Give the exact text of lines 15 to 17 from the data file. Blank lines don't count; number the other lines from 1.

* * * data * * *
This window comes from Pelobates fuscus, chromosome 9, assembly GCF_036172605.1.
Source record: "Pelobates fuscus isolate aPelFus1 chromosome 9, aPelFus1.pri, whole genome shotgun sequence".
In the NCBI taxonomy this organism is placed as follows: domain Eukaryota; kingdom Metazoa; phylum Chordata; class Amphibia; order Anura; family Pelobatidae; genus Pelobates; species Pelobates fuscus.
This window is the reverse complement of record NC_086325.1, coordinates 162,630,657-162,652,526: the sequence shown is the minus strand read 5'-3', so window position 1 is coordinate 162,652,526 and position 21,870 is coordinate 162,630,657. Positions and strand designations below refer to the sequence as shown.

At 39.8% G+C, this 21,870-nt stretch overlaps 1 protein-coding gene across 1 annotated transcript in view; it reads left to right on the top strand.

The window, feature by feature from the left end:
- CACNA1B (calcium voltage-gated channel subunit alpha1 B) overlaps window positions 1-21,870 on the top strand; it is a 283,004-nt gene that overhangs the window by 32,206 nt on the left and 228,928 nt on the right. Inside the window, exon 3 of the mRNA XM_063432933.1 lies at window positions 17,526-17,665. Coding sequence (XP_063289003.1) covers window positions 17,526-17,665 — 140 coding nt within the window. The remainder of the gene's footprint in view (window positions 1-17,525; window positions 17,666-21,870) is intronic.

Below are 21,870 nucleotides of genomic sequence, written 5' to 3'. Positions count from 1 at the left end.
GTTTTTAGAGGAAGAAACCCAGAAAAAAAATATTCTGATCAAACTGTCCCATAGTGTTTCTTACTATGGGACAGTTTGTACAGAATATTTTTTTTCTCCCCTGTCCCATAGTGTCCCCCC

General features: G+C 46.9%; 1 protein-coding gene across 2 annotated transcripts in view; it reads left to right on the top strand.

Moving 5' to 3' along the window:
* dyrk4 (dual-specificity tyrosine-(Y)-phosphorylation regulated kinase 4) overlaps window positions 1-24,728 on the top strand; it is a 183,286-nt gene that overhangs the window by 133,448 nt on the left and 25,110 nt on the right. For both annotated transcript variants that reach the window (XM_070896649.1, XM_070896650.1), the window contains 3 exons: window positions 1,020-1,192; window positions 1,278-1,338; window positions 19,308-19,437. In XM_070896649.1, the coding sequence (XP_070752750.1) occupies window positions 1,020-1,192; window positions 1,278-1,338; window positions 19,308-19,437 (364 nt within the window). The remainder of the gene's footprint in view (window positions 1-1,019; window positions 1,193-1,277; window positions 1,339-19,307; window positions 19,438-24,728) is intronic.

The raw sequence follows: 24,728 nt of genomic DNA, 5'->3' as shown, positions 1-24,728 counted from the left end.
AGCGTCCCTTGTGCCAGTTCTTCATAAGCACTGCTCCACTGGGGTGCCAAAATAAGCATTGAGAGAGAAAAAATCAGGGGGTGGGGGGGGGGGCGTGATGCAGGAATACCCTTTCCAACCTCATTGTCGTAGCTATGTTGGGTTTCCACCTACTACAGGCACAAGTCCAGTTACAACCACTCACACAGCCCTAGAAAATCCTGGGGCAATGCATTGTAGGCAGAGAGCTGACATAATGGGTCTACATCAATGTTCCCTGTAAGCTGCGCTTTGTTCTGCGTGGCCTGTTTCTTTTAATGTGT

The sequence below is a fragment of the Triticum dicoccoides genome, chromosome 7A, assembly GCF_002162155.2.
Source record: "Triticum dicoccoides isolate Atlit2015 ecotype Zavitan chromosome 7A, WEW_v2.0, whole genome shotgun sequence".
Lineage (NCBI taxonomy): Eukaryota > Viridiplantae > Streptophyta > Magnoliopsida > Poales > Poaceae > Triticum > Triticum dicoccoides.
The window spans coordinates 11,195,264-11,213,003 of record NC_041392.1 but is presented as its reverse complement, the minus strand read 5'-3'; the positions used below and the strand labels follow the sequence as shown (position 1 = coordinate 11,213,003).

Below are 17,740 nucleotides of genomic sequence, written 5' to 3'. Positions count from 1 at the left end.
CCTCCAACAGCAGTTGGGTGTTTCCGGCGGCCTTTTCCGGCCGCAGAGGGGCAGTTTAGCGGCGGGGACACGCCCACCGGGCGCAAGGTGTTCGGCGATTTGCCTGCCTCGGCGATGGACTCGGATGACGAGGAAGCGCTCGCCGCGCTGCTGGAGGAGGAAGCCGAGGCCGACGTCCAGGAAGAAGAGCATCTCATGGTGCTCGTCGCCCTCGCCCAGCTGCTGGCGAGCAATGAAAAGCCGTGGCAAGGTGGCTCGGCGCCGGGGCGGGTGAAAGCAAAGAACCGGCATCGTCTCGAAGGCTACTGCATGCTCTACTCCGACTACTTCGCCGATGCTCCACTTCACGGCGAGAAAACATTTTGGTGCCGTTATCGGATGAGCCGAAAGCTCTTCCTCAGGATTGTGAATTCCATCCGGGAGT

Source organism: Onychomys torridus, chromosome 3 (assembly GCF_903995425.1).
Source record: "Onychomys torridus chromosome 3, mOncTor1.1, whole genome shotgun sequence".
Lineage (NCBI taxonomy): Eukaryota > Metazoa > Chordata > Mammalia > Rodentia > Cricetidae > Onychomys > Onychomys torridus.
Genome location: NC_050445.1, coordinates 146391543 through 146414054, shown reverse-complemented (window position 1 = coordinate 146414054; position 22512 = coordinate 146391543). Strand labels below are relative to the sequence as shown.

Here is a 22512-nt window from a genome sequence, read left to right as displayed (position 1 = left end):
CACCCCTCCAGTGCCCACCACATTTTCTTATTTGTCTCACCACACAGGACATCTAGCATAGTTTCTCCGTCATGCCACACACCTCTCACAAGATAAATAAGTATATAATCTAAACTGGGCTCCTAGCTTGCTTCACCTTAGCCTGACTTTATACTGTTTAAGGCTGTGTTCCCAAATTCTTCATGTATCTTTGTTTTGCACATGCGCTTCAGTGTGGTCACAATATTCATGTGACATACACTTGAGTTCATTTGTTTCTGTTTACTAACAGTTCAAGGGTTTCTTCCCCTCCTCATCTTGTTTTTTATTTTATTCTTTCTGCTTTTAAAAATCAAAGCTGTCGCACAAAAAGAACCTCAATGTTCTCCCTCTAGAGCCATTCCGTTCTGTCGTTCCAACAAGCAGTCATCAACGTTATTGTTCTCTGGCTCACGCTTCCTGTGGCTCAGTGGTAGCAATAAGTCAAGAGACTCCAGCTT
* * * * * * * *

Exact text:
The sequence below is a fragment of the Triticum dicoccoides genome, chromosome 7A, assembly GCF_002162155.2.
Source record: "Triticum dicoccoides isolate Atlit2015 ecotype Zavitan chromosome 7A, WEW_v2.0, whole genome shotgun sequence".
Lineage (NCBI taxonomy): Eukaryota > Viridiplantae > Streptophyta > Magnoliopsida > Poales > Poaceae > Triticum > Triticum dicoccoides.